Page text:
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Westlake Legal Group > News Media (Page 106)

A Forecast for a Warming World: Learn to Live With Fire

SAN FRANCISCO — Facing down 600 wildfires in the past three days alone, emergency workers rushed to evacuate tens of thousands of people in Southern California on Thursday as a state utility said one of its major transmission lines broke near the source of the out-of-control Kincade blaze in Northern California.

The Kincade fire, the largest this week, tore through steep canyons in the wine country of northern Sonoma County, racing across 16,000 acres within hours of igniting. Wind gusts pushed the fire through forests like blow torches, leaving firefighters with little opportunity to stop or slow down the walls of flames tromping across wild lands and across highways overnight.

And north of Los Angeles, 50,000 people were evacuated as strong winds swept fires into the canyons of Santa Clarita, threatening many homes.

Aerial footage of the Kincade fire showed homes engulfed in flames propelled by high winds that could become even stronger in the coming days. But beyond the destruction, which appeared limited on Thursday to several dozen buildings, hundreds of thousands of people were affected, both by the fires and a deliberate blackout meant to prevent them. Schools and businesses closed and thousands of people evacuated their homes.

All this is happening after three straight years of record-breaking fires that researchers say are likely to continue in a warming world and which raise an important question: How to live in an ecosystem that is primed to burn?

“I think the perception is that we’re supposed to control them. But in a lot of cases we cannot,” said John Abatzoglou, an associate professor at the University of Idaho. “And that may allow us to think a little bit differently about how we live with fire. We call it wildfire for reason — it’s not domesticated fire.”

According to the National Climate Assessment, the government report that summarizes present and future effects of a warming climate on the United States, fire is a growing problem. Climate change will lead to more wildfires nationwide as hotter temperatures dry out plants, making them easier to ignite.

The total area burned in a single year by wildfires in the United States has only exceeded 13,900 square miles — an area larger than the country of Belgium — four times since the middle of last century. All four times have happened this decade, according to the National Oceanic and Atmospheric Administration and NASA.

“There is anger in the community,” said Michael Gossman, the deputy county administrator of Sonoma County’s office of recovery and resilience, in an interview this year. In 2017 his California county was devastated by the Sonoma Complex fires, which killed 24 and burned more than 170 square miles. Gov. Gavin Newsom said the conditions this week were analogous to those of 2017.

Many residents in Northern California faced a twin threat on Thursday: fires, but also the deliberate power outages meant to mitigate the blazes. Both the Kincade fire and a small fire that ignited Thursday morning, the Spring fire, occurred in or near areas where the state utility, Pacific Gas and Electric, had turned off the power.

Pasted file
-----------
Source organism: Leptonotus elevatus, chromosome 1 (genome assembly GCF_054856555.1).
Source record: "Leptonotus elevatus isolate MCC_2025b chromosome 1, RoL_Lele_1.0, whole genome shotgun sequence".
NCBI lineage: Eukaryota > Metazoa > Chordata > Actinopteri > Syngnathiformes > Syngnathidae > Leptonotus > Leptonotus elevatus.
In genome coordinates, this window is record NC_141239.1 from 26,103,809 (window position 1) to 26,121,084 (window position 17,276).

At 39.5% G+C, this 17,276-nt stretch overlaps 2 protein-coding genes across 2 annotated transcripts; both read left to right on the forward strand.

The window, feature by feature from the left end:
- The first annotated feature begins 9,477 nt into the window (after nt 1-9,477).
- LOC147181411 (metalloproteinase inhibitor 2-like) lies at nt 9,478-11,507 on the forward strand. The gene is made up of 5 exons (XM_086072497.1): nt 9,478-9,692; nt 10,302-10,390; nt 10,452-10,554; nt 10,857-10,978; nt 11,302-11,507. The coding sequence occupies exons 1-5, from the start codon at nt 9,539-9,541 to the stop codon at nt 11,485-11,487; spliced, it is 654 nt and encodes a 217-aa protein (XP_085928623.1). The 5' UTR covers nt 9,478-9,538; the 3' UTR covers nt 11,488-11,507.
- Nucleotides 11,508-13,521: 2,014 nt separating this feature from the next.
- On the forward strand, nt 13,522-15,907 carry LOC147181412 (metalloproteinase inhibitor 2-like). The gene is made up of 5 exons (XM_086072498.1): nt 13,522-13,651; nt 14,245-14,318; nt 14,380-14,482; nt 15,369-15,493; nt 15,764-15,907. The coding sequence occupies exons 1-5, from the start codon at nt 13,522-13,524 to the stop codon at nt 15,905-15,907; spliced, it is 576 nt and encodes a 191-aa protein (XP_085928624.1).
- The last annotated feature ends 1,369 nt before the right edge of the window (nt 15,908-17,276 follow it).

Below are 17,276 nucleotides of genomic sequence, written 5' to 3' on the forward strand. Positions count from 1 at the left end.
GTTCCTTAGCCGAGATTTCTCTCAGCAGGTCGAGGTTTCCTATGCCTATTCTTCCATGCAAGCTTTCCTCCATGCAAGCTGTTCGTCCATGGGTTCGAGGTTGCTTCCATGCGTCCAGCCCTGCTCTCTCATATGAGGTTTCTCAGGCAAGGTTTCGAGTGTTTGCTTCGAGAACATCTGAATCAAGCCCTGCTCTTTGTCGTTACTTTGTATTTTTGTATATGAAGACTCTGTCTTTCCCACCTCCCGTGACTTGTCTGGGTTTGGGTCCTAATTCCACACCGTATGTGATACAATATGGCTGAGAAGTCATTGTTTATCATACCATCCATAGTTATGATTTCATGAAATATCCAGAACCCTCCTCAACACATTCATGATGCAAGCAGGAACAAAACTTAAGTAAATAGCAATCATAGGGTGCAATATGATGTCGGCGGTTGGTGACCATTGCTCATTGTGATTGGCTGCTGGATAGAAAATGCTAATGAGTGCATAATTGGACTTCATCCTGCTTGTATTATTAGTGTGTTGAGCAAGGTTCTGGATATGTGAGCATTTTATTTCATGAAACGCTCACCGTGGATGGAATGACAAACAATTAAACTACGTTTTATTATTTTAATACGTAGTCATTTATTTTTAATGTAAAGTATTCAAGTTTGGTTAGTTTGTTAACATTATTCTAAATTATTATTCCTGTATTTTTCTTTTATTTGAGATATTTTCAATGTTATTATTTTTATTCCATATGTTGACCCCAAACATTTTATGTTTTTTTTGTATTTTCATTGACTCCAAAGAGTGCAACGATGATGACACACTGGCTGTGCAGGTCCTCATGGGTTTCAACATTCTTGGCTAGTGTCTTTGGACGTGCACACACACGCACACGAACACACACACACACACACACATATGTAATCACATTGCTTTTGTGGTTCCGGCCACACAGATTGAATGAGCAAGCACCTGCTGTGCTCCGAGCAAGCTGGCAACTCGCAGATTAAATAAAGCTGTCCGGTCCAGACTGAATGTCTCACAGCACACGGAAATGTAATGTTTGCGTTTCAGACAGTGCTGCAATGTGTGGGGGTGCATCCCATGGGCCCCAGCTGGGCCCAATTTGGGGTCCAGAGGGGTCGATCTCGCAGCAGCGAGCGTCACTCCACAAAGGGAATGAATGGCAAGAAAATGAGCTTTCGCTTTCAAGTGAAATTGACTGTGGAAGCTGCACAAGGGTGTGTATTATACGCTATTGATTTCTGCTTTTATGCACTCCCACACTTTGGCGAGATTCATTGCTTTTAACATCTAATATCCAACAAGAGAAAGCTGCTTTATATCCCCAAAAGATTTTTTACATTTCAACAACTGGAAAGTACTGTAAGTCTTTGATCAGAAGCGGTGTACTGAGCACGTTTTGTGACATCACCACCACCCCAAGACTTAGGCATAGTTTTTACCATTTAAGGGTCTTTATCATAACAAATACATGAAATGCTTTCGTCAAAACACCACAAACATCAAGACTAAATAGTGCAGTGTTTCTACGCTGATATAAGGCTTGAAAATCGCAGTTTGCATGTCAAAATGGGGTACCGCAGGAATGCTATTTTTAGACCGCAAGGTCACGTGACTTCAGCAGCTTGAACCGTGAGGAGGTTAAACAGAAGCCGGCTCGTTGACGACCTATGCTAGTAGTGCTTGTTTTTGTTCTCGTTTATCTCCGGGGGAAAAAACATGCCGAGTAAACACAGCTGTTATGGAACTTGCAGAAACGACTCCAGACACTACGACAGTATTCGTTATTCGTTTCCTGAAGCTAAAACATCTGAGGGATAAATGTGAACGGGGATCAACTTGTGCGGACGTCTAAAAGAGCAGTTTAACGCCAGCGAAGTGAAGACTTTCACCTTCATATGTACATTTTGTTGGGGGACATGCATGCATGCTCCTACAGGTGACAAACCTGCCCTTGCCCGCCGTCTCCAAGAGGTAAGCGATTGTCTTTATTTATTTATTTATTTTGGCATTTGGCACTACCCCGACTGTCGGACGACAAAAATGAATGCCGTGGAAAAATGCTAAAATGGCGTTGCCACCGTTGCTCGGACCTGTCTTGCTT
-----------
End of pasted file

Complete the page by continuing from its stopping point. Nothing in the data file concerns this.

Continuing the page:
The fires “brought out some longer standing institutional issues around equity,” Mr. Gossman said. Critics say electricity cutoffs disproportionately harm low-income people who cannot afford solar and battery backup systems or gas-based generators, as well as sick and disabled people who rely on electricity to run life-saving medical equipment.

ImageWestlake Legal Group merlin_163246050_ee8f9d3f-7476-42a4-adca-337f20bf6e09-articleLarge A Forecast for a Warming World: Learn to Live With Fire

A firefighter spraying water on a burning home in Sonoma County on Thursday.Credit…Noah Berger/Associated Press

Although winds in California were forecast to subside later on Thursday, officials warned that the extreme winds and dry conditions that create high risk for fires could return on Sunday. This is why government agencies are preparing themselves to deal with fires that are increasingly seen as inevitable.

Prescribed burns, or planned fires, like one set last spring on Brawley Mountain in Georgia in Southern Appalachia roughly 100 miles north of Atlanta, are often seen as part of the solution.

The idea that fire could itself be used to help fight fire and restore ecosystems first gained institutional acceptance in the South. In 1958 a policy change was made to allow for the first prescribed burn in a national park, at Everglades National Park in Florida.

For some time, the practice remained anomalous outside of the South. But within the south, according to Nathan Klaus, a senior wildlife biologist with the Georgia Department of Natural Resources, even private landowners would occasionally set smaller, controlled fires on their property.

Before the era of fire suppression, north Georgia around Brawley Mountain used to burn roughly every three to five years, according to Dr. Klaus. Those blazes allowed species that could withstand some fire, like the longleaf pine, to proliferate and flourish, shaping local ecosystems.

Some of those fires were caused by natural events like lightning; others were caused by human activity. The Forest Service notes that Native Americans used prescribed burns to help with food production. These smaller fires act as a kind of incendiary rake, clearing out grasses, shrubs and other plant matter before they can overgrow to become fuel for bigger, more extreme fires.

Dave Martin, who oversees fire and aviation management in the Forest Service’s southern region, said that a prescribed burn costs about $30 to $35 an acre — versus spending about $1,000 dollars an acre for putting out a fire. “The cost of suppressing a fire is more than a prescribed burn,” he said.